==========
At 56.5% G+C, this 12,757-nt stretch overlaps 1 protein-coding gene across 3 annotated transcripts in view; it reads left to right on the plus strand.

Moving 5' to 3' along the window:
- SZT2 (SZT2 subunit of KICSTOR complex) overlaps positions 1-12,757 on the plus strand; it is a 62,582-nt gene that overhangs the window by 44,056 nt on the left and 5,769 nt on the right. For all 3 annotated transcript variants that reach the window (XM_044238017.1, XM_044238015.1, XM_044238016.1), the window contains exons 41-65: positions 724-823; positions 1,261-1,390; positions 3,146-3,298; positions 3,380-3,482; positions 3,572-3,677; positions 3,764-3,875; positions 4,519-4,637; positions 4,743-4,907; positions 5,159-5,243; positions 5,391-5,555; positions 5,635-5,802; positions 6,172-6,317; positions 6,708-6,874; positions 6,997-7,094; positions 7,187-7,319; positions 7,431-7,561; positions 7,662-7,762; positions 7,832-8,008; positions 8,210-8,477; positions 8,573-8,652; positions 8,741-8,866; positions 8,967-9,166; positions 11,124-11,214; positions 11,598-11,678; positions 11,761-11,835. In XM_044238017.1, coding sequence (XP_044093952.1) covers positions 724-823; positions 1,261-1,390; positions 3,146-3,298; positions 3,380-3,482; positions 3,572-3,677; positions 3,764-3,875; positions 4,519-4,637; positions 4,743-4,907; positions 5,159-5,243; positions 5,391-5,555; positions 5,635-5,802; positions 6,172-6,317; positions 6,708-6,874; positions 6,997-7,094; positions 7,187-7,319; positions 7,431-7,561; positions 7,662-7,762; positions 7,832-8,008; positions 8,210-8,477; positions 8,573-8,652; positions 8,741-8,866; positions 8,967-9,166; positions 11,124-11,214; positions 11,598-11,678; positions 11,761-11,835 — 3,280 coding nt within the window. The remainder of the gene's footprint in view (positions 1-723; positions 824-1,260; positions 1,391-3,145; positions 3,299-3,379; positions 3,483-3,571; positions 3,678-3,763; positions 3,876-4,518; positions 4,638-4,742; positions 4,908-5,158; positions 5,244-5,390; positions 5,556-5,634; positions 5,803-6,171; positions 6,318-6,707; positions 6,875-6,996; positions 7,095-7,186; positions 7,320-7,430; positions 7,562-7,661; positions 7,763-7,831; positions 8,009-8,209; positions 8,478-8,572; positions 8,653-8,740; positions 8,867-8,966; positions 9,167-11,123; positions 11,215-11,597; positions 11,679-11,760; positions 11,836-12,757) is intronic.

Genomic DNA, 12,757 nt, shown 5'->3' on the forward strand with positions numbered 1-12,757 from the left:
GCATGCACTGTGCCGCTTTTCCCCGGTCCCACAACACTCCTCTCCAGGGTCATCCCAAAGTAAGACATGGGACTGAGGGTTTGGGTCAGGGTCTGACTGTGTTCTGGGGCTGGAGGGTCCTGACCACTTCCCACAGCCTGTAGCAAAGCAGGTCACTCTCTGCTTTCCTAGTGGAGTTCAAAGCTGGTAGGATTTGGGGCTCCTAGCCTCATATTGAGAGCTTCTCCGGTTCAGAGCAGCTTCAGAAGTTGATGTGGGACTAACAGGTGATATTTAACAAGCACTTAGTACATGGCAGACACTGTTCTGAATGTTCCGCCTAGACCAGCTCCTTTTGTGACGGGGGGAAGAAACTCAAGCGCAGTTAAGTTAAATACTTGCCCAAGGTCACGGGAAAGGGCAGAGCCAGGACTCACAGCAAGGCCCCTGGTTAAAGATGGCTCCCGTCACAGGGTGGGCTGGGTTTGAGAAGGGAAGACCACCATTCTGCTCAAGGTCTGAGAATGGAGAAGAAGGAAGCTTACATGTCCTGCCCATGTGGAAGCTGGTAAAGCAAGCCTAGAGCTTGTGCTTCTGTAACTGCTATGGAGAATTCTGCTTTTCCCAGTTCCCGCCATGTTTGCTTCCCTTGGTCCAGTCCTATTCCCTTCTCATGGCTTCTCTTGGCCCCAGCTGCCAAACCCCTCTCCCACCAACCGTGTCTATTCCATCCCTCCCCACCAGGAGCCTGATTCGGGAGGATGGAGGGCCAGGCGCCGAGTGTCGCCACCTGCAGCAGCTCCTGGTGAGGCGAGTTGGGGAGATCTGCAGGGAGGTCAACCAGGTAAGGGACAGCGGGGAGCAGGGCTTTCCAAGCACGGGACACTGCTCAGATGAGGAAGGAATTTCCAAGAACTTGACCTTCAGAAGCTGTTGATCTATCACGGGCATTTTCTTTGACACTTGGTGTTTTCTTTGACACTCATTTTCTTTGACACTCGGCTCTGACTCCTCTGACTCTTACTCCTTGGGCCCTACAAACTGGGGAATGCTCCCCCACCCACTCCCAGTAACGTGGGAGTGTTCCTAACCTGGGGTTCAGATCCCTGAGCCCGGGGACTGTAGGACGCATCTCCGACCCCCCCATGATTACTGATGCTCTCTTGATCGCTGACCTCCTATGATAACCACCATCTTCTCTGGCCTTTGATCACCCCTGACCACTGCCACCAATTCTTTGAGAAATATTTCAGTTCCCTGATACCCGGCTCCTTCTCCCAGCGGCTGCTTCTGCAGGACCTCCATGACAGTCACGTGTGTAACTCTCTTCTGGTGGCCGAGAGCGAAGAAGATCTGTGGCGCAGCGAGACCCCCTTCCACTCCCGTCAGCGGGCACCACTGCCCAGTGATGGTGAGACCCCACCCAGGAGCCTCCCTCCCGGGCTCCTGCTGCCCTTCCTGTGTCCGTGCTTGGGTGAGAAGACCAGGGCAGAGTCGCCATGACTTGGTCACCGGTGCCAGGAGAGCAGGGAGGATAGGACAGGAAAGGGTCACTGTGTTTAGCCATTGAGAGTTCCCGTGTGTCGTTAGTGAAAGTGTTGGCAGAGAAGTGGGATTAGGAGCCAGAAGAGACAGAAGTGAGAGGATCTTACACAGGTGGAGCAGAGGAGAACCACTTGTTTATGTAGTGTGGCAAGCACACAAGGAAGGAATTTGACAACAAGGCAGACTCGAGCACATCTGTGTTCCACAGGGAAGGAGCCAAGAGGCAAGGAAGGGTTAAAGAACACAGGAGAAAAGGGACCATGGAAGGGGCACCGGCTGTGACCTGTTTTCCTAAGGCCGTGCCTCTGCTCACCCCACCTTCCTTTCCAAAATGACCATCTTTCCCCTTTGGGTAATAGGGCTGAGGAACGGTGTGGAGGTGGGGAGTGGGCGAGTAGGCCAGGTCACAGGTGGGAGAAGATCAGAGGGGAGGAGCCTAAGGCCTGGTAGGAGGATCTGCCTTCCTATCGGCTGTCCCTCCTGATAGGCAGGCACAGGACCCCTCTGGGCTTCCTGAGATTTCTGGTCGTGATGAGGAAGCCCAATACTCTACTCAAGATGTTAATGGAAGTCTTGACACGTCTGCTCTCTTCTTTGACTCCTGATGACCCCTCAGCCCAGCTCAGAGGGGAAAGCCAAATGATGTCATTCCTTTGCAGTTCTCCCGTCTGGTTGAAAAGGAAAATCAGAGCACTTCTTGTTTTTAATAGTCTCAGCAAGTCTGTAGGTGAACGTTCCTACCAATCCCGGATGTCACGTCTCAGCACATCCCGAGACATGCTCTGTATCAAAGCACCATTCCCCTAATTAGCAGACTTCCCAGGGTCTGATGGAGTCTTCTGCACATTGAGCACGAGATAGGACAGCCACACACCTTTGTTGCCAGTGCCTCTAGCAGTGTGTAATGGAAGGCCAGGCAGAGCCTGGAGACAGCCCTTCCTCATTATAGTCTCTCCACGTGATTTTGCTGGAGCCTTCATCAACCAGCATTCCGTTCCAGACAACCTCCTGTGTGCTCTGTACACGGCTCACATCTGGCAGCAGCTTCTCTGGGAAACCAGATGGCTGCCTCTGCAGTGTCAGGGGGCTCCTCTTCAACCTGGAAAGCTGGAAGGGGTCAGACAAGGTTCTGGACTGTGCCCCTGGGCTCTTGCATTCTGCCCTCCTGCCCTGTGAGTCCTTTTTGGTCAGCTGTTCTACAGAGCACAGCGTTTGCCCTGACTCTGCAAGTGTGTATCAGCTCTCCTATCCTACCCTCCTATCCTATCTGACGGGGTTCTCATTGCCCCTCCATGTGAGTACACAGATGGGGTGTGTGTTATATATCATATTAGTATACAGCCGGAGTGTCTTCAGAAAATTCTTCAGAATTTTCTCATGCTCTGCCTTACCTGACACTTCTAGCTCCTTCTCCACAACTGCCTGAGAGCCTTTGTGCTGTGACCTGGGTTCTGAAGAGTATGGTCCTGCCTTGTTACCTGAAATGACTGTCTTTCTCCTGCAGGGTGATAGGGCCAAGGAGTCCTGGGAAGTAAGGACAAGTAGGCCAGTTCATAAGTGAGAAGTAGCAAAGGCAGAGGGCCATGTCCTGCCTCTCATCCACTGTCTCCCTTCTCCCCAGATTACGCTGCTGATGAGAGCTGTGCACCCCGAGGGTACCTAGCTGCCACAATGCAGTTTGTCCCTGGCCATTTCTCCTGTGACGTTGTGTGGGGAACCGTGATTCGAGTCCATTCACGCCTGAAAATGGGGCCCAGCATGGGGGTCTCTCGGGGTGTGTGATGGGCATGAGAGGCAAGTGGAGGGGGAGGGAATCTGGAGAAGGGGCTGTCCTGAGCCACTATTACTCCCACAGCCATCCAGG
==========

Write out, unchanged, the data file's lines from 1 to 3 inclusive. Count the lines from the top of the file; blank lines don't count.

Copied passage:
At 56.5% G+C, this 12,757-nt stretch overlaps 1 protein-coding gene across 3 annotated transcripts in view; it reads left to right on the plus strand.

Moving 5' to 3' along the window:
- SZT2 (SZT2 subunit of KICSTOR complex) overlaps positions 1-12,757 on the plus strand; it is a 62,582-nt gene that overhangs the window by 44,056 nt on the left and 5,769 nt on the right. For all 3 annotated transcript variants that reach the window (XM_044238017.1, XM_044238015.1, XM_044238016.1), the window contains exons 41-65: positions 724-823; positions 1,261-1,390; positions 3,146-3,298; positions 3,380-3,482; positions 3,572-3,677; positions 3,764-3,875; positions 4,519-4,637; positions 4,743-4,907; positions 5,159-5,243; positions 5,391-5,555; positions 5,635-5,802; positions 6,172-6,317; positions 6,708-6,874; positions 6,997-7,094; positions 7,187-7,319; positions 7,431-7,561; positions 7,662-7,762; positions 7,832-8,008; positions 8,210-8,477; positions 8,573-8,652; positions 8,741-8,866; positions 8,967-9,166; positions 11,124-11,214; positions 11,598-11,678; positions 11,761-11,835. In XM_044238017.1, coding sequence (XP_044093952.1) covers positions 724-823; positions 1,261-1,390; positions 3,146-3,298; positions 3,380-3,482; positions 3,572-3,677; positions 3,764-3,875; positions 4,519-4,637; positions 4,743-4,907; positions 5,159-5,243; positions 5,391-5,555; positions 5,635-5,802; positions 6,172-6,317; positions 6,708-6,874; positions 6,997-7,094; positions 7,187-7,319; positions 7,431-7,561; positions 7,662-7,762; positions 7,832-8,008; positions 8,210-8,477; positions 8,573-8,652; positions 8,741-8,866; positions 8,967-9,166; positions 11,124-11,214; positions 11,598-11,678; positions 11,761-11,835 — 3,280 coding nt within the window. The remainder of the gene's footprint in view (positions 1-723; positions 824-1,260; positions 1,391-3,145; positions 3,299-3,379; positions 3,483-3,571; positions 3,678-3,763; positions 3,876-4,518; positions 4,638-4,742; positions 4,908-5,158; positions 5,244-5,390; positions 5,556-5,634; positions 5,803-6,171; positions 6,318-6,707; positions 6,875-6,996; positions 7,095-7,186; positions 7,320-7,430; positions 7,562-7,661; positions 7,763-7,831; positions 8,009-8,209; positions 8,478-8,572; positions 8,653-8,740; positions 8,867-8,966; positions 9,167-11,123; positions 11,215-11,597; positions 11,679-11,760; positions 11,836-12,757) is intronic.